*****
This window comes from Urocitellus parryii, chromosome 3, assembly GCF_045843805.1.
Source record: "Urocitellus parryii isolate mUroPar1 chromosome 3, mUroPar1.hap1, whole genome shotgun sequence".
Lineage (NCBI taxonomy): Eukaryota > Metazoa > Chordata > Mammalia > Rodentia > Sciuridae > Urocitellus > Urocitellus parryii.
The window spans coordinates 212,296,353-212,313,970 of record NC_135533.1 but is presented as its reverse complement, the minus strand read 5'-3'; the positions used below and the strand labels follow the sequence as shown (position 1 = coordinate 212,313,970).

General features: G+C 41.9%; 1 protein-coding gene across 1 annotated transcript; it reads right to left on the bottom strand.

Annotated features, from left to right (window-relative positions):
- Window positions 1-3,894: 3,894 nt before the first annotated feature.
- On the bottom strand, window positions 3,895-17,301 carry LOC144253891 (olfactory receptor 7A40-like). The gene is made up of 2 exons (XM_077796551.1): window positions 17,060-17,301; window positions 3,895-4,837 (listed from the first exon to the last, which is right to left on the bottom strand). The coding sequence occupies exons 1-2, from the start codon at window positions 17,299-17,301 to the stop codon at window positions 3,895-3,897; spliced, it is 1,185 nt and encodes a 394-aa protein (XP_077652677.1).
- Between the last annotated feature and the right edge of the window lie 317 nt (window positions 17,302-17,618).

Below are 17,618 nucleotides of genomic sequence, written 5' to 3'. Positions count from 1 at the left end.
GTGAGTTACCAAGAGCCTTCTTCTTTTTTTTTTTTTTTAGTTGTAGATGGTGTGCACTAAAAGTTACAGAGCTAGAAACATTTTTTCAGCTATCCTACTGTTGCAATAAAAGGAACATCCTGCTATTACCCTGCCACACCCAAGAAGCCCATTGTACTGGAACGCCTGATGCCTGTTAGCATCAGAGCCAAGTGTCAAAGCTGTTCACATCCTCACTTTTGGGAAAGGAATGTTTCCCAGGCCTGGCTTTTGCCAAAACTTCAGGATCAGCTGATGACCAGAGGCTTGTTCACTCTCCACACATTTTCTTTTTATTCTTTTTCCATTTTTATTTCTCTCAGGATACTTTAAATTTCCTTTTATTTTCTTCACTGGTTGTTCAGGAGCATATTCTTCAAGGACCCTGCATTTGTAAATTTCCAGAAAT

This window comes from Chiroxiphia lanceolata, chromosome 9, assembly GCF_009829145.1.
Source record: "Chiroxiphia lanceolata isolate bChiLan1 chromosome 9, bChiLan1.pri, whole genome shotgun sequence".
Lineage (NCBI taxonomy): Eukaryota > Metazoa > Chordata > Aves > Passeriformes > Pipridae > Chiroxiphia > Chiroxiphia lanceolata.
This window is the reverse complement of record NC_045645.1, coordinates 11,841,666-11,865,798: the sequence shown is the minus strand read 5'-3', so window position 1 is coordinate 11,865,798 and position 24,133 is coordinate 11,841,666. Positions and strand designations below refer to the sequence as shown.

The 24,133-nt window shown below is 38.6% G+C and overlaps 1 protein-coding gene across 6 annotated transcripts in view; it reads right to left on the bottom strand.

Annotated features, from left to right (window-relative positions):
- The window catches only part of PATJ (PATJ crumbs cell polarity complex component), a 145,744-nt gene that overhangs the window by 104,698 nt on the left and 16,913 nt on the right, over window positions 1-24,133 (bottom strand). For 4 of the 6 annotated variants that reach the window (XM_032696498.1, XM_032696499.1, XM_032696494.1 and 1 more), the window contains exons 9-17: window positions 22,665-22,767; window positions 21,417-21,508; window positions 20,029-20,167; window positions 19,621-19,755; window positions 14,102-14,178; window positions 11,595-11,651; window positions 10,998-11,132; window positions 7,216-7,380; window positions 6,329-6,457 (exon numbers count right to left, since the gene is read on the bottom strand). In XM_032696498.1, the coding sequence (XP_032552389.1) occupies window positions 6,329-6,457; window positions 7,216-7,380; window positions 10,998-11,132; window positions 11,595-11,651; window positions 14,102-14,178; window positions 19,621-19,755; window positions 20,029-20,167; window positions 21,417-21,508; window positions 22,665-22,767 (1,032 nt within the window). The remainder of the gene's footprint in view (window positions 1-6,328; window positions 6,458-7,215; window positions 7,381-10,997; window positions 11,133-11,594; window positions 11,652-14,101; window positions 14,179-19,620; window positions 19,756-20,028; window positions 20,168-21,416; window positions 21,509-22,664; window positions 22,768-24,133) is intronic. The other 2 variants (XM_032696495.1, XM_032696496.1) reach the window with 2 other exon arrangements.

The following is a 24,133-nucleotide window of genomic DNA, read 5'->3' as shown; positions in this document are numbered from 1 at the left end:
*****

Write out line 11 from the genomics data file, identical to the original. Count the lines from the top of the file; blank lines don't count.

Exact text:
GTGAGTTACCAAGAGCCTTCTTCTTTTTTTTTTTTTTTAGTTGTAGATGGTGTGCACTAAAAGTTACAGAGCTAGAAACATTTTTTCAGCTATCCTACTGTTGCAATAAAAGGAACATCCTGCTATTACCCTGCCACACCCAAGAAGCCCATTGTACTGGAACGCCTGATGCCTGTTAGCATCAGAGCCAAGTGTCAAAGCTGTTCACATCCTCACTTTTGGGAAAGGAATGTTTCCCAGGCCTGGCTTTTGCCAAAACTTCAGGATCAGCTGATGACCAGAGGCTTGTTCACTCTCCACACATTTTCTTTTTATTCTTTTTCCATTTTTATTTCTCTCAGGATACTTTAAATTTCCTTTTATTTTCTTCACTGGTTGTTCAGGAGCATATTCTTCAAGGACCCTGCATTTGTAAATTTCCAGAAAT